stringency


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strin·gent

 (strĭn′jənt)
adj.
1. Imposing rigorous standards of performance; severe: stringent safety measures.
2. Constricted; tight: operating under a stringent time limit.
3. Characterized by scarcity of money, credit restrictions, or other financial strain: stringent economic policies.

[Latin stringēns, stringent-, present participle of stringere, to draw tight; see streig- in Indo-European roots.]

strin′gen·cy n.
strin′gent·ly adv.
ThesaurusAntonymsRelated WordsSynonymsLegend:
Noun1.stringency - a state occasioned by scarcity of money and a shortage of credit
deficiency, lack, want - the state of needing something that is absent or unavailable; "there is a serious lack of insight into the problem"; "water is the critical deficiency in desert regions"; "for want of a nail the shoe was lost"
2.stringency - conscientious attention to rules and details
painstakingness, conscientiousness - the trait of being painstaking and careful

stringency

noun
The fact or condition of being rigorous and unsparing:
Translations
صَرامَه، تَشَدَّدصُعوبَة الحُصول على قُروض
nedostatekpřísnostúsporný
knaphedstrenghed
pénztelenség
harkaòrengingar; sparnaîar-
para sıkılığı/darlığısertliksıkılık

stringency

[ˈstrɪndʒənsɪ] N
1. [of regulations, controls, standards] → rigor m, severidad f
2. (Fin) → tirantez f, dificultad f
economic stringencysituación f económica apurada, estrechez f

stringency

n (of standards, law, reforms, discipline)Strenge f; (of rules, testing, training etc also)Härte f; (of measures)Härte f, → Schärfe f; economic stringencystrenge Sparmaßnahmen pl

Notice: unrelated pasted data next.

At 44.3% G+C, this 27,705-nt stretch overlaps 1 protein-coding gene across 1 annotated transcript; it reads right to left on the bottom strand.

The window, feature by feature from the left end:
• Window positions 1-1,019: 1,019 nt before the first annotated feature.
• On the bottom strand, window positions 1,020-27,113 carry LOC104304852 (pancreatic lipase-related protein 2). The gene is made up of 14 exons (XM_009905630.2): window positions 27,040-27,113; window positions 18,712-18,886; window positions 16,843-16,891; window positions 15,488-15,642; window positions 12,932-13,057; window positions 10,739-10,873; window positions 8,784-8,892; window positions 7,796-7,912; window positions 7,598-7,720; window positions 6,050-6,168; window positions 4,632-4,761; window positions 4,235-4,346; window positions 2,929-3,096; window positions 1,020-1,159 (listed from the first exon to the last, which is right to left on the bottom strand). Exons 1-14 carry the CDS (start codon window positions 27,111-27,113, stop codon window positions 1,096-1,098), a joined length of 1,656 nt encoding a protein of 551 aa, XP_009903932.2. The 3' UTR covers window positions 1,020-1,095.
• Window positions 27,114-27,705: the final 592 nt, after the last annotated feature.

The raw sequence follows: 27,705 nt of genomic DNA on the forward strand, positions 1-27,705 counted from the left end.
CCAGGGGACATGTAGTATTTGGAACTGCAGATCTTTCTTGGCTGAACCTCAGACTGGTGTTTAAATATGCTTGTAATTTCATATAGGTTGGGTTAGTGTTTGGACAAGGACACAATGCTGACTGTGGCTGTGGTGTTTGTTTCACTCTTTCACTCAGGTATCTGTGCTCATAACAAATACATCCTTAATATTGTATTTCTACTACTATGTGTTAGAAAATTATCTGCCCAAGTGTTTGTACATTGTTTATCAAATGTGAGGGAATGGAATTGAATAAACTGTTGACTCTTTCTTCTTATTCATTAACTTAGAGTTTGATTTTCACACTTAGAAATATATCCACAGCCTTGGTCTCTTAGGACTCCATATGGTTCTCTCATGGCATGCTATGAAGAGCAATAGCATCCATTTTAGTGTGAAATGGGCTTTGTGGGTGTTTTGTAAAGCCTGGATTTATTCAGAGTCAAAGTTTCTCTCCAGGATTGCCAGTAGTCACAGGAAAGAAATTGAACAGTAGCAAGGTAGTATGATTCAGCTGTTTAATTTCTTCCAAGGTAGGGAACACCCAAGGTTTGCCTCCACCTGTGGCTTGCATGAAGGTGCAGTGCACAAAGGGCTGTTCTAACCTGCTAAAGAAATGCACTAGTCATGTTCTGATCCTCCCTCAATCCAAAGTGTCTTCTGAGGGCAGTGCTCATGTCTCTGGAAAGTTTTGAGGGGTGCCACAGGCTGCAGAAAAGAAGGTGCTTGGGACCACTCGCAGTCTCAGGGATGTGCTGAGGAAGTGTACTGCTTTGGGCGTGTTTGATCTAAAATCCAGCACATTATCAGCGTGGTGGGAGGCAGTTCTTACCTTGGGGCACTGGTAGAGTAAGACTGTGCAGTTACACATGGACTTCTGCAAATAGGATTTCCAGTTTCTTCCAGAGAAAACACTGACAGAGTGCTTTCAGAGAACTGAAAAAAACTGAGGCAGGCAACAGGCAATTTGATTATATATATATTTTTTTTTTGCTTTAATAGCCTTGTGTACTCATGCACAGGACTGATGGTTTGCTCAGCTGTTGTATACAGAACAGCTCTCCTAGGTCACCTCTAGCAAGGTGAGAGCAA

stringency

[ˈstrɪndʒnsɪ] nrigore m

string

(striŋ) noun
1. (a piece of) long narrow cord made of threads twisted together, or tape, for tying, fastening etc. a piece of string to tie a parcel; a ball of string; a puppet's strings; apron-strings.
2. a fibre etc, eg on a vegetable.
3. a piece of wire, gut etc on a musical instrument, eg a violin. His A-string broke; (also adjective) He plays the viola in a string orchestra.
4. a series or group of things threaded on a cord etc. a string of beads.
verbpast tense, past participle strung (straŋ)
1. to put (beads etc) on a string etc. The pearls were sent to a jeweller to be strung.
2. to put a string or strings on (eg a bow or stringed instrument). The archer strung his bow and aimed an arrow at the target.
3. to remove strings from (vegetables etc).
4. to tie and hang with string etc. The farmer strung up the dead crows on the fence.
strings noun plural
(in an orchestra, the group of people who play) stringed instruments, ie violins, violas, 'cellos and double basses. The conductor said the strings were too loud.
ˈstringy adjective
(especially of meat or vegetables) having a lot of tough fibres.
ˈstringiness noun
string bean
the long, edible green or yellow pod of certain beans.
stringed instruments
musical instruments that have strings eg violins, guitars etc.
have (someone) on a string
to have (a person) under one's control.
pull strings
to use one's influence or that of others to gain an advantage.
pull the strings
to be the person who is really, though usually not apparently, controlling the actions of others.